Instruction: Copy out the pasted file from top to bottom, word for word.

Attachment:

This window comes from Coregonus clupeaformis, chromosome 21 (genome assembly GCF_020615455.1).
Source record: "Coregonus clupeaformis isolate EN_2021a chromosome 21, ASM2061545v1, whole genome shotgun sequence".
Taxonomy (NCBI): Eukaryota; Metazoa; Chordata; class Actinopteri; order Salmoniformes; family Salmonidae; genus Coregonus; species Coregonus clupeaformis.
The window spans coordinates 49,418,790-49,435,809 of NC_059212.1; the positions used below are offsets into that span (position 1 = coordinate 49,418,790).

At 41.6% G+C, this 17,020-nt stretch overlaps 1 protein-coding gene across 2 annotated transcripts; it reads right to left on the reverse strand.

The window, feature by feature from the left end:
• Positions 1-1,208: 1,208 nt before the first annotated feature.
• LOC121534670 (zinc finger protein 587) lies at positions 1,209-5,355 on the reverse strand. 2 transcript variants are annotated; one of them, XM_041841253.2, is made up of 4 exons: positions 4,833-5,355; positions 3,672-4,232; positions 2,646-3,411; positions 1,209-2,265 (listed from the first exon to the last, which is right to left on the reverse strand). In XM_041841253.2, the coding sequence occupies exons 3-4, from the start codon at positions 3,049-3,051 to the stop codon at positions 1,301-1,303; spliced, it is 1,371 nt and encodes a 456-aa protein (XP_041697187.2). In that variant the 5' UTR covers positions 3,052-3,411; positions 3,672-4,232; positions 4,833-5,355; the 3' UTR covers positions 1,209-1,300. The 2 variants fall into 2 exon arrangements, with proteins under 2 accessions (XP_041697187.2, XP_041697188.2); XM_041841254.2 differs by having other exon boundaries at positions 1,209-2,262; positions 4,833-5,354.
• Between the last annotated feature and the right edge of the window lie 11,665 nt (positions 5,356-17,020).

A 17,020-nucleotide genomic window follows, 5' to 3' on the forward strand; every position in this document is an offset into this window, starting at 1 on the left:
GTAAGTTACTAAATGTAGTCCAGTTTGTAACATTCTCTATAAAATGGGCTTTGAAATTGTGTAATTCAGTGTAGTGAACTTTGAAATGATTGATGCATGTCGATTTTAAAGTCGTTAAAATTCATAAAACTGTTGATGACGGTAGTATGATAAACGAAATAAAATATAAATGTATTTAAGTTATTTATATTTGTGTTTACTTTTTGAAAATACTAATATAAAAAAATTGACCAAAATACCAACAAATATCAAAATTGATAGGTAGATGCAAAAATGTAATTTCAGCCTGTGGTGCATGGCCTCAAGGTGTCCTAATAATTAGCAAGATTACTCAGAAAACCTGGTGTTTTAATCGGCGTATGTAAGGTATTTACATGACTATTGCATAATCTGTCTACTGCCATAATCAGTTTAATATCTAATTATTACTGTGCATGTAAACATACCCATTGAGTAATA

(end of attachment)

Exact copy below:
This window comes from Coregonus clupeaformis, chromosome 21 (genome assembly GCF_020615455.1).
Source record: "Coregonus clupeaformis isolate EN_2021a chromosome 21, ASM2061545v1, whole genome shotgun sequence".
Taxonomy (NCBI): Eukaryota; Metazoa; Chordata; class Actinopteri; order Salmoniformes; family Salmonidae; genus Coregonus; species Coregonus clupeaformis.
The window spans coordinates 49,418,790-49,435,809 of NC_059212.1; the positions used below are offsets into that span (position 1 = coordinate 49,418,790).

At 41.6% G+C, this 17,020-nt stretch overlaps 1 protein-coding gene across 2 annotated transcripts; it reads right to left on the reverse strand.

The window, feature by feature from the left end:
• Positions 1-1,208: 1,208 nt before the first annotated feature.
• LOC121534670 (zinc finger protein 587) lies at positions 1,209-5,355 on the reverse strand. 2 transcript variants are annotated; one of them, XM_041841253.2, is made up of 4 exons: positions 4,833-5,355; positions 3,672-4,232; positions 2,646-3,411; positions 1,209-2,265 (listed from the first exon to the last, which is right to left on the reverse strand). In XM_041841253.2, the coding sequence occupies exons 3-4, from the start codon at positions 3,049-3,051 to the stop codon at positions 1,301-1,303; spliced, it is 1,371 nt and encodes a 456-aa protein (XP_041697187.2). In that variant the 5' UTR covers positions 3,052-3,411; positions 3,672-4,232; positions 4,833-5,355; the 3' UTR covers positions 1,209-1,300. The 2 variants fall into 2 exon arrangements, with proteins under 2 accessions (XP_041697187.2, XP_041697188.2); XM_041841254.2 differs by having other exon boundaries at positions 1,209-2,262; positions 4,833-5,354.
• Between the last annotated feature and the right edge of the window lie 11,665 nt (positions 5,356-17,020).

A 17,020-nucleotide genomic window follows, 5' to 3' on the forward strand; every position in this document is an offset into this window, starting at 1 on the left:
GTAAGTTACTAAATGTAGTCCAGTTTGTAACATTCTCTATAAAATGGGCTTTGAAATTGTGTAATTCAGTGTAGTGAACTTTGAAATGATTGATGCATGTCGATTTTAAAGTCGTTAAAATTCATAAAACTGTTGATGACGGTAGTATGATAAACGAAATAAAATATAAATGTATTTAAGTTATTTATATTTGTGTTTACTTTTTGAAAATACTAATATAAAAAAATTGACCAAAATACCAACAAATATCAAAATTGATAGGTAGATGCAAAAATGTAATTTCAGCCTGTGGTGCATGGCCTCAAGGTGTCCTAATAATTAGCAAGATTACTCAGAAAACCTGGTGTTTTAATCGGCGTATGTAAGGTATTTACATGACTATTGCATAATCTGTCTACTGCCATAATCAGTTTAATATCTAATTATTACTGTGCATGTAAACATACCCATTGAGTAATA